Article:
Just in time for Black History Month, I'd like to take a moment to remember the many black bisexual folks who came before. Famous black folks who identify as bisexual or have a proud history of sexual fluidity include: Alvin Ailey, Josephine Baker, Countee Cullen, Lee Daniels, Grace Jones, Hattie McDaniel, Me'shelle Ndegeochello, Little Richard, Sapphire and Frank Ocean. For more names click here.
Today, I single out for attention noted and esteemed poet, author and thought leader, June Jordan (1936-2002).
[I]f I am not free and if I am not entitled equal to heterosexuals and homosexuals then homosexual men and women have joined with the dominant heterosexual culture in the tyrannical pursuit of E Pluribus Unum and I a bisexual woman committed to cultural pluralism and, therefore to sexual pluralism, can only say, you better watch your back!" -- June Jordan On Bisexuality and Cultural Pluralism, in Affirmative Acts
Like June Jordan, I am of West-Indian/African descent and bisexual! According to this great article:
Jordan derived her bisexual and biracial perspectives from having transgressed two more societal boundaries -- an interracial marriage with a white man, and having given birth to a biracial child, both scoffed at during her time by blacks and whites in this country. But it is Jordan's "boundary crossings" that gave her the intellectual breath on an issue, and by extension she gave us a new way to see ourselves and the world.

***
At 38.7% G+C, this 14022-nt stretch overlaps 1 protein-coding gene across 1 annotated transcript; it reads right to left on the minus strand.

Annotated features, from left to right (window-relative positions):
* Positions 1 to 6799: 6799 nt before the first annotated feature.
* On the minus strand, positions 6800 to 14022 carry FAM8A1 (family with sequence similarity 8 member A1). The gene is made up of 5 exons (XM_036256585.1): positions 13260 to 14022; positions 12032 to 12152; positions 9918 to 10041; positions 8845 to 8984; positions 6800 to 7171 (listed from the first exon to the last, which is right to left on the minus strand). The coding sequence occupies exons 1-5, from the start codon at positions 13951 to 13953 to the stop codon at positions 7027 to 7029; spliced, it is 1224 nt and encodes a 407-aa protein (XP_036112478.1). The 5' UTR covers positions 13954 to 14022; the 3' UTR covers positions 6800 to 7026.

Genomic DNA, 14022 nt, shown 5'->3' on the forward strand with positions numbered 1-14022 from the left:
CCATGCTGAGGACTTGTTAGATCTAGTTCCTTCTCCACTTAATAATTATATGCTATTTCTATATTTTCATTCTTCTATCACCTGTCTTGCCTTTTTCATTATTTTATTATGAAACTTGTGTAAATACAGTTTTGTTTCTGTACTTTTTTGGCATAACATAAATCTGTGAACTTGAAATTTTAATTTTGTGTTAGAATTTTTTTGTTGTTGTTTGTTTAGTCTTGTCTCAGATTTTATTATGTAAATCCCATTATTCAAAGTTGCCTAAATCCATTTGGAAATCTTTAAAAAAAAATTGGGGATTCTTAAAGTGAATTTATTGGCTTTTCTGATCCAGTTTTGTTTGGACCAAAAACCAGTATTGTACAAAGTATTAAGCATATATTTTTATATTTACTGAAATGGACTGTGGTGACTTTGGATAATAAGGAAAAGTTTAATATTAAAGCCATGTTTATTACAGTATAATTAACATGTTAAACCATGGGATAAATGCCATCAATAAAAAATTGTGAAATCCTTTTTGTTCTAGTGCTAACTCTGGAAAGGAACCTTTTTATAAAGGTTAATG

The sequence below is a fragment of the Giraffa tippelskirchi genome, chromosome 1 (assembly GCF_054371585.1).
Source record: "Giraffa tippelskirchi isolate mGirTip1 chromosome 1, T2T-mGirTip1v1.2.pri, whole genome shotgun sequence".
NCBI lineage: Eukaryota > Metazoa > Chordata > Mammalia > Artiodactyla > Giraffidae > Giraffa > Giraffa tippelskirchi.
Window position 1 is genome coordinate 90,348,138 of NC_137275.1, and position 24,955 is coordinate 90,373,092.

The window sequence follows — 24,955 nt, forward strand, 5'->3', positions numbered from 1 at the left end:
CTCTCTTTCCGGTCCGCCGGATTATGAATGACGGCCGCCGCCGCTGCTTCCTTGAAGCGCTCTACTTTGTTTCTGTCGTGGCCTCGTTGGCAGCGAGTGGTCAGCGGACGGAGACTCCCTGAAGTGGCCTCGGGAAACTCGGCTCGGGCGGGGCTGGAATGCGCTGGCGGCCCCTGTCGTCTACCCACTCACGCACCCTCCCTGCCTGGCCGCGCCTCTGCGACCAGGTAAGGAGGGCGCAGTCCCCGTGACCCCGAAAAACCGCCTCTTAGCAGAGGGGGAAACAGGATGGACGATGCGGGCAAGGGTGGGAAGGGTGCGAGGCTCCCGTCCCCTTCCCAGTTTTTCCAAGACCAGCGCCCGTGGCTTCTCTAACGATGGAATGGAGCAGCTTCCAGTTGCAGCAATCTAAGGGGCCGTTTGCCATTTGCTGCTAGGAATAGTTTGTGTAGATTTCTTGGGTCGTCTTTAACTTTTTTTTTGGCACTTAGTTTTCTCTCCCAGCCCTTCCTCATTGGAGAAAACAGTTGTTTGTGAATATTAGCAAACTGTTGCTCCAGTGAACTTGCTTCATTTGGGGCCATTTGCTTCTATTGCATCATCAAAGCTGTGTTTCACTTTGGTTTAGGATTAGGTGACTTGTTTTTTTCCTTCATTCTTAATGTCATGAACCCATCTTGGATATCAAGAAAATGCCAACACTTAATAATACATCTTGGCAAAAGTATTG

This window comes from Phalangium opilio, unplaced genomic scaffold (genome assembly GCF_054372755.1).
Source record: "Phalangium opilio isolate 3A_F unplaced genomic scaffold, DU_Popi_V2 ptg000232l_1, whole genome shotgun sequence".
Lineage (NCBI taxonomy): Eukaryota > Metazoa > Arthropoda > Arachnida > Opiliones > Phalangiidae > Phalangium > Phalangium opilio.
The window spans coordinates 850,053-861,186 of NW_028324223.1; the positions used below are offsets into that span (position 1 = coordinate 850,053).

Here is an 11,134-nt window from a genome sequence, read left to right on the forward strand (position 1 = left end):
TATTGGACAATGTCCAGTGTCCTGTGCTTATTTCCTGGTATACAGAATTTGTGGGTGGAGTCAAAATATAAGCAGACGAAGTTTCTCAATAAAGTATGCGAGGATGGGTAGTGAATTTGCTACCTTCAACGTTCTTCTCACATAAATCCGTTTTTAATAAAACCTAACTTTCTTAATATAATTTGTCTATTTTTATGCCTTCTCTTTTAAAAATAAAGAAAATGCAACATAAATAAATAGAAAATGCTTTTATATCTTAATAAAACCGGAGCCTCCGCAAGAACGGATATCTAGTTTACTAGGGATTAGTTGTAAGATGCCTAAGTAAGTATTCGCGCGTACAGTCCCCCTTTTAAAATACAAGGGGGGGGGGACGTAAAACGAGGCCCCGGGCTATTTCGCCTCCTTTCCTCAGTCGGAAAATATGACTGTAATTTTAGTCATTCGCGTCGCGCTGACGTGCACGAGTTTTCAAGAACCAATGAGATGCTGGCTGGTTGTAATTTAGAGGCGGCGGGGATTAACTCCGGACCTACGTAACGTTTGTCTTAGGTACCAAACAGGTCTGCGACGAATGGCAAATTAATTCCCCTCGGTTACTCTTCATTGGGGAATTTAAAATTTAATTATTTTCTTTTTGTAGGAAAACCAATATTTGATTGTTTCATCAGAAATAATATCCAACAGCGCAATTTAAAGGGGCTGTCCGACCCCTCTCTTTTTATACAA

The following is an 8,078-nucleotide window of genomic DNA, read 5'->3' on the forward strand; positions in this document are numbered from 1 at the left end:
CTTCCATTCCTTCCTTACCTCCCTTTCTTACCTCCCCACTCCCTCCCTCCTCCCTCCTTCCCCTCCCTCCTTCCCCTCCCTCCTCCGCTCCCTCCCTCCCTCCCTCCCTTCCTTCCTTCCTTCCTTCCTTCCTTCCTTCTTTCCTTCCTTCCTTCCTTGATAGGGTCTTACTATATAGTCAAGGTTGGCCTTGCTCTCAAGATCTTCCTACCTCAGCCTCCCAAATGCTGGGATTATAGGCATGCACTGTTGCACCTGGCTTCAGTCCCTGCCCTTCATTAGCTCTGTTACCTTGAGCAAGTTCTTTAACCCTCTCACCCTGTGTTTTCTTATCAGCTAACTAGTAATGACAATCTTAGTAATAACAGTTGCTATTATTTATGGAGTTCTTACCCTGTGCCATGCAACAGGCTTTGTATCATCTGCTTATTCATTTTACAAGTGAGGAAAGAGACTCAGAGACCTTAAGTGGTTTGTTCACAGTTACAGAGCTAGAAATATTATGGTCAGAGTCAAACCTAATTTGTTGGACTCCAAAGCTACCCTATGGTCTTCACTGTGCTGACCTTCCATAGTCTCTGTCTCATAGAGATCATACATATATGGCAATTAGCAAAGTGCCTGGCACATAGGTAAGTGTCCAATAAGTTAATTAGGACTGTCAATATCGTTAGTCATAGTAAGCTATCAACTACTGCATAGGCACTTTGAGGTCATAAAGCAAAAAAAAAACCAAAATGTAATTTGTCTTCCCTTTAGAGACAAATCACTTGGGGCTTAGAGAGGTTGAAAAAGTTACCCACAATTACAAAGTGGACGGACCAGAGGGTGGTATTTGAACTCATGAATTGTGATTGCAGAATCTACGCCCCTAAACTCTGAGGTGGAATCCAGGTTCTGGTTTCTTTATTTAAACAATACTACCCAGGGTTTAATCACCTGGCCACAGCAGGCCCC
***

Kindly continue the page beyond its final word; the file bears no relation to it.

And in this amazing piece by the Rev. Irene Munroe, she explains why we all have to work hard to remember Jordan's legacy, because like too many others her legacy can fall within the cracks of identity politics. Munroe states:
Within lesbian circles, the place of bisexual women within the queer women's community was often marginal, if not non-existent, and their commitment to feminism was always suspect. Many lesbians believed that any women who had the ability to sexually love another women had a political obligation to identify as lesbian. Others believed that the compulsory nature of heterosexuality in our culture precluded all possibilities of women freely choosing a heterosexual relationship.
That's a sentiment I've heard but rejected my whole life, just because I can love a woman (or a man) doesn't means I have to. My body is mine and belongs to me; the freedom of my bisexuality is the ability to define love within my own heart, instead of someone else's.
Munroe goes on to speak about destiny in a way I found encouraging and uplifting:
Bisexuals are individuals who transgress the artificial socially constructed boundary of gender identity as well as the biologically constructed boundary of sex. Called "gatekeepers" by the Dagara of West Africa and "Two Spirit" by many Native Americans, bisexuals in these cultures were seen as having a special spiritual inheritance and earthly destiny.
Never have I heard so well put the calling I hear in my heart!
Many thanks to Heron Greensmith for turning me onto June Jordan. I highly recommend you check out Heron's excellent legal article, "Drawing Bisexuality Back Into The Picture: How Bisexuality Fits Into LGBT Legal Strategy Ten Years After Bisexual Erasure"